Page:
Endpoint Security , Governance & Risk Management , Internet of Things Security

IoT Privacy and Security: Will Product Labels Help Buyers?

Food-Like Labeling for Connected Devices Developed by Carnegie Mellon University
IoT Privacy and Security: Will Product Labels Help Buyers?
Carnegie-Mellon University researchers have developed a product label for connected devices detailing key privacy and security risks

With internet connectivity getting added to an increasing number of products, new privacy and security risks abound. Buyers, however, may be unaware.

See Also: Industry Cyber-Exposure Report: Deutsche Börse Prime Standard 320

But a team of Carnegie Mellon University researchers aims to change that, by spelling out those risks on labels that get added to every connected device being offered for sale.

What risks do purchasers face? On the privacy side, they range from software on devices - as well cloud-based infrastructure - collecting their personal data, so vendors and their business partners can sell it to others. On the security front, products might lack signed firmware updates or have credentials that are weak by default (see: Survey: Security Concerns Slow Down IoT Deployments).

But a team at Carnegie Mellon University is attempting to shine a light on these problems by developing a new, concise label that lists privacy and security risks in detail.

An example of some of the privacy and security information that could appear on a label developed for connected devices

The goal is for purchasers to be able to see, at a glance, what a device does - or fails to do - before deciding whether or not to buy it. To make the labels easy to parse, the researchers have modelled them after nutrition packaging labels, which spell out metrics such as calories and saturated fat content.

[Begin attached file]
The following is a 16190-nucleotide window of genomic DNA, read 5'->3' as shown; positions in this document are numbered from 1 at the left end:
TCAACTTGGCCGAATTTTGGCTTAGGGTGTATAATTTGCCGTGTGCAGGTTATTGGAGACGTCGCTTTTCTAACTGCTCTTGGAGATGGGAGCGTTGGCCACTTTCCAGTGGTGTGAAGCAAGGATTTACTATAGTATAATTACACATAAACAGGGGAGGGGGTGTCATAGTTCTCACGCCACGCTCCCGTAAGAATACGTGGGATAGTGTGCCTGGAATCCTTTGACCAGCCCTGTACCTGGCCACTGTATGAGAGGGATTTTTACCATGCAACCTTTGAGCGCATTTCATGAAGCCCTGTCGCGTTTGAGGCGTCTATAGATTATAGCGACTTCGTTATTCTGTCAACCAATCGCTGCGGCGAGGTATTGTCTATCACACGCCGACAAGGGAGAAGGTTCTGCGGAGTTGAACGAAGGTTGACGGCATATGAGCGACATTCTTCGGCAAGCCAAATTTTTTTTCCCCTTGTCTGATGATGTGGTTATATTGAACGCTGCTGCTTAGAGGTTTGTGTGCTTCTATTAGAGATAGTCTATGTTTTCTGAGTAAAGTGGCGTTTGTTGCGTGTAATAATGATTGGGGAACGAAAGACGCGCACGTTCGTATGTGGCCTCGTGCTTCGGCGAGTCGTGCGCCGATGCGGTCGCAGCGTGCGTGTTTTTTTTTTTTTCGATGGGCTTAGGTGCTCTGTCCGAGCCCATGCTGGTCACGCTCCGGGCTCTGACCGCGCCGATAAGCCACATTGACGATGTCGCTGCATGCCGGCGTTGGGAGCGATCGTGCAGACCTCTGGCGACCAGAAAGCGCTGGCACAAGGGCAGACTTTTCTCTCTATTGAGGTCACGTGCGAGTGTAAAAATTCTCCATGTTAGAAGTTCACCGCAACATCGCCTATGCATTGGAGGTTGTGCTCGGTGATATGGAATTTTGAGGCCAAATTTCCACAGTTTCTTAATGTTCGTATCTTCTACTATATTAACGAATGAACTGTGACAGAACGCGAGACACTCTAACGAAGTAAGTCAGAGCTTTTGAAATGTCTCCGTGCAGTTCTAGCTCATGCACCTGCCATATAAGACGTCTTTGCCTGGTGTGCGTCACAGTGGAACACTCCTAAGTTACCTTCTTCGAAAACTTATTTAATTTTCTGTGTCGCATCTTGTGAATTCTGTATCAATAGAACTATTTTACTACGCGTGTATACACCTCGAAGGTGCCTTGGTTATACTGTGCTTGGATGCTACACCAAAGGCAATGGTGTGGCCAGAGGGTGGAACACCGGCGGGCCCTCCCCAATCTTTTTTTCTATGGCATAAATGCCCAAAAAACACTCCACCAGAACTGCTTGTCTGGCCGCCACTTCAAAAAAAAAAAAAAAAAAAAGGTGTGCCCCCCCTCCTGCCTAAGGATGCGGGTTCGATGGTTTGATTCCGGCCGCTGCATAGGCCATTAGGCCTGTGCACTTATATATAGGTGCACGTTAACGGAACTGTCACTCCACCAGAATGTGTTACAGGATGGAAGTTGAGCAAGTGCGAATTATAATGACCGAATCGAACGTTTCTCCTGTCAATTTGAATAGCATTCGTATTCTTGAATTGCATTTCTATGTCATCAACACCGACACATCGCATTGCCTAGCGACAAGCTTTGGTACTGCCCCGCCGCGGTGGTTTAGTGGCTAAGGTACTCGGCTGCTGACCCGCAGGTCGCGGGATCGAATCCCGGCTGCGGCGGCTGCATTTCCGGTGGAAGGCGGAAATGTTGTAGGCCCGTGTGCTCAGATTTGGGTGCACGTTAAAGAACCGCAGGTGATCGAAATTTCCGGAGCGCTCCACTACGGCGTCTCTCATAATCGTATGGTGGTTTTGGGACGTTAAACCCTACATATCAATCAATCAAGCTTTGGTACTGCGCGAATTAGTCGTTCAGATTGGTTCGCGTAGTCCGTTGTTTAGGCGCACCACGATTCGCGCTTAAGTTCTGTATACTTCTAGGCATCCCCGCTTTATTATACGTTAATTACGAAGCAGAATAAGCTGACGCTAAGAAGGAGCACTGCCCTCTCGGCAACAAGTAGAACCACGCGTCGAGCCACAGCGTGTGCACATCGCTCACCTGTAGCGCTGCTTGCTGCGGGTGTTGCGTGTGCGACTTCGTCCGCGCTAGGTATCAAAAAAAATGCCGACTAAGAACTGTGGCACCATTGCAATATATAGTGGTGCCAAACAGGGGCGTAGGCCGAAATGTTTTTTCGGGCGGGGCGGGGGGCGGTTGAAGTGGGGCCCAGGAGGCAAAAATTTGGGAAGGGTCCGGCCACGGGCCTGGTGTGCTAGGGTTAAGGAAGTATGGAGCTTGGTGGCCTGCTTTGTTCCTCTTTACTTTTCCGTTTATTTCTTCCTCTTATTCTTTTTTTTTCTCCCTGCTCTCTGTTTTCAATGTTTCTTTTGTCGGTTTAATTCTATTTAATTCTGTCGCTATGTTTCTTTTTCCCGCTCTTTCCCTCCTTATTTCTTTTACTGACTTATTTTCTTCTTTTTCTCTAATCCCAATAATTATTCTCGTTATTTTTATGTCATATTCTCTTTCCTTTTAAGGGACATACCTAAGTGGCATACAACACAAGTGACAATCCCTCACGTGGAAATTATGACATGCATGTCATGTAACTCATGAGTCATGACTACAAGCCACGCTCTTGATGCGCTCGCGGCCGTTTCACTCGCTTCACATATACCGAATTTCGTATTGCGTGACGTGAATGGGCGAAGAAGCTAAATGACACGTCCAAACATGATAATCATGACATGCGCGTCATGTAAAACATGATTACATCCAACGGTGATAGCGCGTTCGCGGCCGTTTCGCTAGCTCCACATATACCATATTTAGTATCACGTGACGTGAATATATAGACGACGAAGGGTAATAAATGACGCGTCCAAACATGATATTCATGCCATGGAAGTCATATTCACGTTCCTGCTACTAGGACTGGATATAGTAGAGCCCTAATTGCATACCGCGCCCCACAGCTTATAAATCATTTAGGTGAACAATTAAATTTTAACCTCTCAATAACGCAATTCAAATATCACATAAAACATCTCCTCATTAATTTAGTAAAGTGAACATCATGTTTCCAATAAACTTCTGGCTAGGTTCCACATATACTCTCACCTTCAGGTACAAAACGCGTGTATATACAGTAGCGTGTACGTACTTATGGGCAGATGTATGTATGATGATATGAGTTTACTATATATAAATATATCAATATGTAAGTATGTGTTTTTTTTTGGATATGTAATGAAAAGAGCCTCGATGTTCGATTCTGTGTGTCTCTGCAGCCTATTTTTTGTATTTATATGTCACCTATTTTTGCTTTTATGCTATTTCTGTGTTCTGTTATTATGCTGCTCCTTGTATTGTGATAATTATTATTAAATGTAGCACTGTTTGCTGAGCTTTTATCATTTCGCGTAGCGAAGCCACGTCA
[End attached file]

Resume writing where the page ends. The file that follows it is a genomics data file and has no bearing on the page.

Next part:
As with food, without clear labeling, many individuals would struggle to understand essential details. For connected devices in particular, understanding what a device does, or what it connects to, can be challenging. Many vendors' privacy policies also feature legal arcana that don't clear the fog. In-depth technical test results, when offered, may require expert-level abilities to parse.

Consumers Demand Details

Getting clear insights into how any given connected device functions may often come about only after information security or privacy researchers have conducted a digital forensic examination of device hardware and software and published their findings (see: Don't Hug These Internet-Connected Stuffed Toys).

But the Carnegie Mellon researchers say consumers continue to have an increased appetite for discussing privacy and data security. These concepts have become more mainstream thanks to questions about how online advertising systems function, and how social media giants such as Facebook amass, store, share and sometimes lose control of people's personal information.

Consumers also having growing concerns over the potential risks posed by so-called smart devices, a team of Carnegie Mellon researchers - Pardis Emami-Naeini, with Yuvraj Agarwal, Lorrie Faith Cranor and Hanan Hibshi - note in a research paper presented at the 41st IEEE Symposium on Security and Privacy held last month.

Pardis Emami-Naeini of Carnegie Mellon University

"All consumer participants discussed how difficult it is for them currently to find information related to privacy and security of smart devices before purchasing them," the researchers write. "They all reported that they would like to have an IoT security and privacy label available at the point of sale, mainly to be as informed as possible."

To identify how to best develop such a label, the researchers interviewed 22 privacy and security experts to see which aspects they felt were most important to convey to consumers, and selected what they saw as being the best suggestions. Then they tested labels with this information with 15 consumers who had purchased IoT devices. One test, for example, involved looking at boxes for hypothetical cameras that each had a label with security and privacy information.